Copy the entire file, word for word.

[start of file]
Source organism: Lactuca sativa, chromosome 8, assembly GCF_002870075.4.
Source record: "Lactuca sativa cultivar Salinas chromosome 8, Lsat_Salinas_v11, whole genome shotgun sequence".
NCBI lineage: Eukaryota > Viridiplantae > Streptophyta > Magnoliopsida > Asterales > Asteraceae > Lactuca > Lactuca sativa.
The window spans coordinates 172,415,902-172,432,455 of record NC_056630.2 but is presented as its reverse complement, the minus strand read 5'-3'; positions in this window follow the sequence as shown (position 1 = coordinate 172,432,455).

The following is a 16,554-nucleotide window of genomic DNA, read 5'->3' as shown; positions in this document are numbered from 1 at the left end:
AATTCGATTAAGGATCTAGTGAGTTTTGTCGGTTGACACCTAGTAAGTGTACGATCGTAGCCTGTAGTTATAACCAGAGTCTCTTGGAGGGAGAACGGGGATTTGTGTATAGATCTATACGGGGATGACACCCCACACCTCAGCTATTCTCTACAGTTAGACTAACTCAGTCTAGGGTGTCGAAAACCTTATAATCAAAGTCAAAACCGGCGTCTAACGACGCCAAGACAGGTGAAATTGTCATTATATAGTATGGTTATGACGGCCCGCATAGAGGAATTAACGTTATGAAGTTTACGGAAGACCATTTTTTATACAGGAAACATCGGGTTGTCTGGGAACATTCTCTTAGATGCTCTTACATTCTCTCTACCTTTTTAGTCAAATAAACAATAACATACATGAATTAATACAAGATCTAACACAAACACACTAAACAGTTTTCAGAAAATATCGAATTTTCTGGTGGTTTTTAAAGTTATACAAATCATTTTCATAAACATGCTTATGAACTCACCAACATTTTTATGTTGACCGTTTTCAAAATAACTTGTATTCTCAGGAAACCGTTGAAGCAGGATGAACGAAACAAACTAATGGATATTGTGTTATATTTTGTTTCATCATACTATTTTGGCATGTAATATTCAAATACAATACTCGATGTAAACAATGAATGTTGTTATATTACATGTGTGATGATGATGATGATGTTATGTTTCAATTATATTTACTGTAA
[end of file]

Source organism: Lactuca sativa, chromosome 8, assembly GCF_002870075.4.
Source record: "Lactuca sativa cultivar Salinas chromosome 8, Lsat_Salinas_v11, whole genome shotgun sequence".
NCBI lineage: Eukaryota > Viridiplantae > Streptophyta > Magnoliopsida > Asterales > Asteraceae > Lactuca > Lactuca sativa.
The window spans coordinates 172,415,902-172,432,455 of record NC_056630.2 but is presented as its reverse complement, the minus strand read 5'-3'; positions in this window follow the sequence as shown (position 1 = coordinate 172,432,455).

The following is a 16,554-nucleotide window of genomic DNA, read 5'->3' as shown; positions in this document are numbered from 1 at the left end:
AATTCGATTAAGGATCTAGTGAGTTTTGTCGGTTGACACCTAGTAAGTGTACGATCGTAGCCTGTAGTTATAACCAGAGTCTCTTGGAGGGAGAACGGGGATTTGTGTATAGATCTATACGGGGATGACACCCCACACCTCAGCTATTCTCTACAGTTAGACTAACTCAGTCTAGGGTGTCGAAAACCTTATAATCAAAGTCAAAACCGGCGTCTAACGACGCCAAGACAGGTGAAATTGTCATTATATAGTATGGTTATGACGGCCCGCATAGAGGAATTAACGTTATGAAGTTTACGGAAGACCATTTTTTATACAGGAAACATCGGGTTGTCTGGGAACATTCTCTTAGATGCTCTTACATTCTCTCTACCTTTTTAGTCAAATAAACAATAACATACATGAATTAATACAAGATCTAACACAAACACACTAAACAGTTTTCAGAAAATATCGAATTTTCTGGTGGTTTTTAAAGTTATACAAATCATTTTCATAAACATGCTTATGAACTCACCAACATTTTTATGTTGACCGTTTTCAAAATAACTTGTATTCTCAGGAAACCGTTGAAGCAGGATGAACGAAACAAACTAATGGATATTGTGTTATATTTTGTTTCATCATACTATTTTGGCATGTAATATTCAAATACAATACTCGATGTAAACAATGAATGTTGTTATATTACATGTGTGATGATGATGATGATGTTATGTTTCAATTATATTTACTGTAA